As for the flat earth, please read this:

    http://home.earthlink.net/~misaak/guide/CA/CA662.html

    And note that I did not say it was a mainstream Christian belief, but the type of belief which is based on the same literal interpretation combined with an abhorrence of science that those who hold to YEC'ism espouse today.

    On geocentrism, it was very much a Church belief. The fact that secular scientists of the day thought the same thing is irrelevant and a red herring. The bottom line is that the Church accepted the science because it fit their beliefs (as with current YEC'ism). And the ultimate bottom line is that the Church definitely said that a literal reading of the Bible required a belief in geocentrism and that to refuse to accept geocentrism is to deny the Bible's accuracy.

    This progression is EXACTLY how it has gotten from there to here.
     
  18. wblastyn

    wblastyn Jedi Master

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    Yes, why did it take Him 6 days and why did he need to rest?
     
  19. wblastyn

    wblastyn Jedi Master

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    Uh huh. ^_^

    Yet, the church had scripture to support it.

    "Micro-evolution" is evolution. What is evolution?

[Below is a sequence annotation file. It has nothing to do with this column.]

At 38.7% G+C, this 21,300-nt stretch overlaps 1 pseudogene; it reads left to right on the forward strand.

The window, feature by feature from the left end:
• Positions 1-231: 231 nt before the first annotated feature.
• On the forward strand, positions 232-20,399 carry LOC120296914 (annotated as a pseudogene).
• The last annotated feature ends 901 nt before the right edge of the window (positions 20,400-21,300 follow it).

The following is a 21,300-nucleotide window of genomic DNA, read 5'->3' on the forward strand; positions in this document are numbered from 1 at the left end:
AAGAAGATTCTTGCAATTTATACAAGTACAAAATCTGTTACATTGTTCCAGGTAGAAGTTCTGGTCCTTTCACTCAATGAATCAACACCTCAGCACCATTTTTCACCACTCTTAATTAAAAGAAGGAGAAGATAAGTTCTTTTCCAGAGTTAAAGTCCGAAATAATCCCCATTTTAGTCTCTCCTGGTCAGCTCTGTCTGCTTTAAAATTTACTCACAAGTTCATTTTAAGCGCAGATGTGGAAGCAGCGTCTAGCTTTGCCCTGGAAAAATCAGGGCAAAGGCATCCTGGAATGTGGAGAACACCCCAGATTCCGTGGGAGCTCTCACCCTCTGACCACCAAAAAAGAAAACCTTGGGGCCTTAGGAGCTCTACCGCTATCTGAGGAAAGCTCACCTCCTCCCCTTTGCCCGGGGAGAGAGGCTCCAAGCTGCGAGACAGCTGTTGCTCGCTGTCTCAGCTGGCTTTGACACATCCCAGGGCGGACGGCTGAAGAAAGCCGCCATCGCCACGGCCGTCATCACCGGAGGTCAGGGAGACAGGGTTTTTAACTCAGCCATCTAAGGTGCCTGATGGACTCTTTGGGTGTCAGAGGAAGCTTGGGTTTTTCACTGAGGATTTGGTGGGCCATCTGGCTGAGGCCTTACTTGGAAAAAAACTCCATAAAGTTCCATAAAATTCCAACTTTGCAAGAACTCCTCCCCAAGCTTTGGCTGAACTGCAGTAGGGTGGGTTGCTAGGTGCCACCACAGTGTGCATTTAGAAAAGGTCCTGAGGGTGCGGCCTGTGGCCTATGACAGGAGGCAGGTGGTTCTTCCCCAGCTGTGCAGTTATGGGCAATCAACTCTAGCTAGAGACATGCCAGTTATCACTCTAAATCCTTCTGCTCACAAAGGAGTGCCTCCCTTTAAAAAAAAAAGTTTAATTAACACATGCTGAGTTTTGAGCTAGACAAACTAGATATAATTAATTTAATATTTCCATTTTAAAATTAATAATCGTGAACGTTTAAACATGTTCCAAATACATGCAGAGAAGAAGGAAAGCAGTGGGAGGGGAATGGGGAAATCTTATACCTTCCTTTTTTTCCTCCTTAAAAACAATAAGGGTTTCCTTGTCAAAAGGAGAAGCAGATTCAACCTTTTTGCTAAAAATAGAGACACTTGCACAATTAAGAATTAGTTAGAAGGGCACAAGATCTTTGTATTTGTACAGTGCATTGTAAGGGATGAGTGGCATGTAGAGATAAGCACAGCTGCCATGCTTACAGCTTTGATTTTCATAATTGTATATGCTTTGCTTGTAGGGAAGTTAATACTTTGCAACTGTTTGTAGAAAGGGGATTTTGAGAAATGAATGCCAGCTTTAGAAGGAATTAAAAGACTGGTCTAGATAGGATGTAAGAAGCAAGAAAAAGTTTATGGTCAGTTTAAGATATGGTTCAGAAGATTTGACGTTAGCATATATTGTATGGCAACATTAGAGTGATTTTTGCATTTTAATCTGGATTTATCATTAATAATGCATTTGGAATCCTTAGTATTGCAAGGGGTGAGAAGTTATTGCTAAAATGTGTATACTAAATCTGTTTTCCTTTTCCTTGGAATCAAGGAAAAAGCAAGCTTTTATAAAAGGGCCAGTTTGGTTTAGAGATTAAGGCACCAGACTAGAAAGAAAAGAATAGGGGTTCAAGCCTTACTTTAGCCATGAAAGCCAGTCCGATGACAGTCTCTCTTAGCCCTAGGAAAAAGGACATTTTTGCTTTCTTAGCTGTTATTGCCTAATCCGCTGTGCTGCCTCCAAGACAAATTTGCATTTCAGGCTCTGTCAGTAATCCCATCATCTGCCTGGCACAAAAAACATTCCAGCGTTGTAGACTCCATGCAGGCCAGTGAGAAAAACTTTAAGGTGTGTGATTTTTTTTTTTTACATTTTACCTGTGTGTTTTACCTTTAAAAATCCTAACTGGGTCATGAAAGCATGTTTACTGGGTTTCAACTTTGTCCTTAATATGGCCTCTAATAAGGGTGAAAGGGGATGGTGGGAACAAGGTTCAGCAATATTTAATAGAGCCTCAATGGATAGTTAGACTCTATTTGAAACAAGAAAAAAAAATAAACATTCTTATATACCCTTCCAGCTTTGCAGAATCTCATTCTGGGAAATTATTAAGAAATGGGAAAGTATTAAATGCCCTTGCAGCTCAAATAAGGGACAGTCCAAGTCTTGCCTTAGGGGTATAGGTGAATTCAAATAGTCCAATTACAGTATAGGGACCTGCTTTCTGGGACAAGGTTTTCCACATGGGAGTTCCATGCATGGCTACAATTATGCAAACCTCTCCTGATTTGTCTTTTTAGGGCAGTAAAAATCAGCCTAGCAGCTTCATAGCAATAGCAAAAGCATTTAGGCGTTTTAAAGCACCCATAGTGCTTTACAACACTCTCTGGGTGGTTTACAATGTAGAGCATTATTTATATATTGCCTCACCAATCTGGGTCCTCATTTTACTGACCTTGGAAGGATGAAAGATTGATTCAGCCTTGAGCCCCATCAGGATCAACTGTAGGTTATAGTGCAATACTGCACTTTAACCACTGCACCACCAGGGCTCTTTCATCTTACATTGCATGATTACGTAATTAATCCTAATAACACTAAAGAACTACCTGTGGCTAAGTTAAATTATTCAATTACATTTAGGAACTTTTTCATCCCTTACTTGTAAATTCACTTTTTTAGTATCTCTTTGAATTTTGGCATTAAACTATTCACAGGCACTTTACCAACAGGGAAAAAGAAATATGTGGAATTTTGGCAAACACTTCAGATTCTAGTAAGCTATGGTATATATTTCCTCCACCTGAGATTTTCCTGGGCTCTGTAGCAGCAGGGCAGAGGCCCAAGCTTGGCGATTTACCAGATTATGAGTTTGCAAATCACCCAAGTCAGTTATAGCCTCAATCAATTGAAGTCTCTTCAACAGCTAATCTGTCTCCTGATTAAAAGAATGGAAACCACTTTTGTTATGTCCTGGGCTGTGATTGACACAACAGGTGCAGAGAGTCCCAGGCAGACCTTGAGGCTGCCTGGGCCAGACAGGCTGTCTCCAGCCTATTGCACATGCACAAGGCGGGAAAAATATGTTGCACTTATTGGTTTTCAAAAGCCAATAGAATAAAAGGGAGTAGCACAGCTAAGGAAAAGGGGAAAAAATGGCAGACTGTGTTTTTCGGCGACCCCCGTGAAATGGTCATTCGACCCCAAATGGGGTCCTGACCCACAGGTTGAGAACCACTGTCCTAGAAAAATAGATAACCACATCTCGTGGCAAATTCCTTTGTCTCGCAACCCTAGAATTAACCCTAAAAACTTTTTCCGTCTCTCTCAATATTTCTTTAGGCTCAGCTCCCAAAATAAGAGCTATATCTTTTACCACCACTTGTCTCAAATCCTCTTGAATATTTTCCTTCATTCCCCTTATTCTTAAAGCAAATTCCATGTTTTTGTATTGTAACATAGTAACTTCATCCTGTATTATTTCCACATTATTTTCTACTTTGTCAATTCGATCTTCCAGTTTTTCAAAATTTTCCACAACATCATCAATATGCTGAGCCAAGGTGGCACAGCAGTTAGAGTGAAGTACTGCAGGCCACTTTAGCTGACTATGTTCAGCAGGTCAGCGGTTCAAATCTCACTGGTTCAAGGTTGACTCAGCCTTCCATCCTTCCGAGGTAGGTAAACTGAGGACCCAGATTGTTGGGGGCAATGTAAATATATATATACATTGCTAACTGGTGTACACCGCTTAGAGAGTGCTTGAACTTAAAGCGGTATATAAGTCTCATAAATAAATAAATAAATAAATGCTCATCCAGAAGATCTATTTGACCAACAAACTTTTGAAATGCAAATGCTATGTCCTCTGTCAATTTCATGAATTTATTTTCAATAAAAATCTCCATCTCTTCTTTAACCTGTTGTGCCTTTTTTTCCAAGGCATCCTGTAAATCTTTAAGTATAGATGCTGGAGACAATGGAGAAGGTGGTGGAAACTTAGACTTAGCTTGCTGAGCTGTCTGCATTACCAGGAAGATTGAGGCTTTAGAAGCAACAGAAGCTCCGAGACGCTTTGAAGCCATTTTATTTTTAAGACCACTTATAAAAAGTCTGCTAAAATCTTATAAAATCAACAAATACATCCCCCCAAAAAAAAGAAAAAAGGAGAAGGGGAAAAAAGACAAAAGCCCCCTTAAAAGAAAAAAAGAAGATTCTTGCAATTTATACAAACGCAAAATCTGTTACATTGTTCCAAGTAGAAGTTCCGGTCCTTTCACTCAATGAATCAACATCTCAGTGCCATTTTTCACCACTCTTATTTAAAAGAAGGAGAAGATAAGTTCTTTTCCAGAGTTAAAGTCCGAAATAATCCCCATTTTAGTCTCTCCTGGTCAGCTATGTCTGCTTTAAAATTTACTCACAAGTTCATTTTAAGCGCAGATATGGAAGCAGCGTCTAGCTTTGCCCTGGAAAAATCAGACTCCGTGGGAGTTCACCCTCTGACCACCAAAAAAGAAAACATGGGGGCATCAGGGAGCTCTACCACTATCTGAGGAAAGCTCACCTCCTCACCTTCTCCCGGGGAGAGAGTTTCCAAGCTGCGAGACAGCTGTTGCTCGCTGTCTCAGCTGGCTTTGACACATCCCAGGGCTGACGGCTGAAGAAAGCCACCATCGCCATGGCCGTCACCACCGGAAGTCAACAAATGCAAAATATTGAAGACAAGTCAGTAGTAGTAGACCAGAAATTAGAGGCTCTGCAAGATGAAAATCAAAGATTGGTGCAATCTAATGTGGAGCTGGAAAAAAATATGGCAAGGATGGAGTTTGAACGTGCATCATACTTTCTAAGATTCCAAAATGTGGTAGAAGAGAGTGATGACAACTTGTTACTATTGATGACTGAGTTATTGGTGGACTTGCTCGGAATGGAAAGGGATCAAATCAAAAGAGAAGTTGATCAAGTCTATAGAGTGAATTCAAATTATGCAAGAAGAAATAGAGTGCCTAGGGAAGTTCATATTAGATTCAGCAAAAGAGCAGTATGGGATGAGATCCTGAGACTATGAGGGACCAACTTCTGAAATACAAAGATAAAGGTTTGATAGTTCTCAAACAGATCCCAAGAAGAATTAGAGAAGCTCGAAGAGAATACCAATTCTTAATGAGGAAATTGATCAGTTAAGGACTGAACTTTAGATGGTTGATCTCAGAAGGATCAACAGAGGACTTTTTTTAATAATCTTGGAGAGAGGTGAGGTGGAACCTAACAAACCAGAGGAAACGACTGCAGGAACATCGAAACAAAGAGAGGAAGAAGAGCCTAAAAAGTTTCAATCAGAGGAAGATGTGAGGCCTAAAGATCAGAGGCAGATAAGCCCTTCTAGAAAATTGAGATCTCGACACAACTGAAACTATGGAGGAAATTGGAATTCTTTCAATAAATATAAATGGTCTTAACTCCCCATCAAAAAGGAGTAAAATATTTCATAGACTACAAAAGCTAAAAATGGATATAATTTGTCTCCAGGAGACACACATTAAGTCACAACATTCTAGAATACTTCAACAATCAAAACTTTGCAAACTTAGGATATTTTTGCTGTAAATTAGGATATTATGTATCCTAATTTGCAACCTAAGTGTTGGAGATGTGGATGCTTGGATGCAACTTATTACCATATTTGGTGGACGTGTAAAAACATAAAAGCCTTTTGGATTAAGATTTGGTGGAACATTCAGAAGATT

What is the big bang?
     
  20. Saint Philip

    Saint Philip Active Member

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    "It is true that flat Earthism was never a majority or official position of the early church." Is that what you wanted me to read?

    Or this, "Theophilus of Antioch, Irenaeus, Tertullian, Methodius, Theodore of Mopsuestia, John Chrysostom, Cyril of Jerusalem, Ephraim Syrus, Athanasius of Alexandria, Diodorus of Tarsus, Epiphanius of Salamis, Hilary of Poitiers, and Severianus of Gabala." I didn't see one bit of evidence that any of these men believed in a flat Earth. But, so what if they did. See the first quote. There are always nuts, like those who think humans are children of apes.

    [/quote]On geocentrism, it was very much a Church belief.[/quote]

    No, geocentrism was a government belief, like Evolution. Just because the government had the official church, don't go blaming the church for what existed before the church and what was imposed on the church by the government.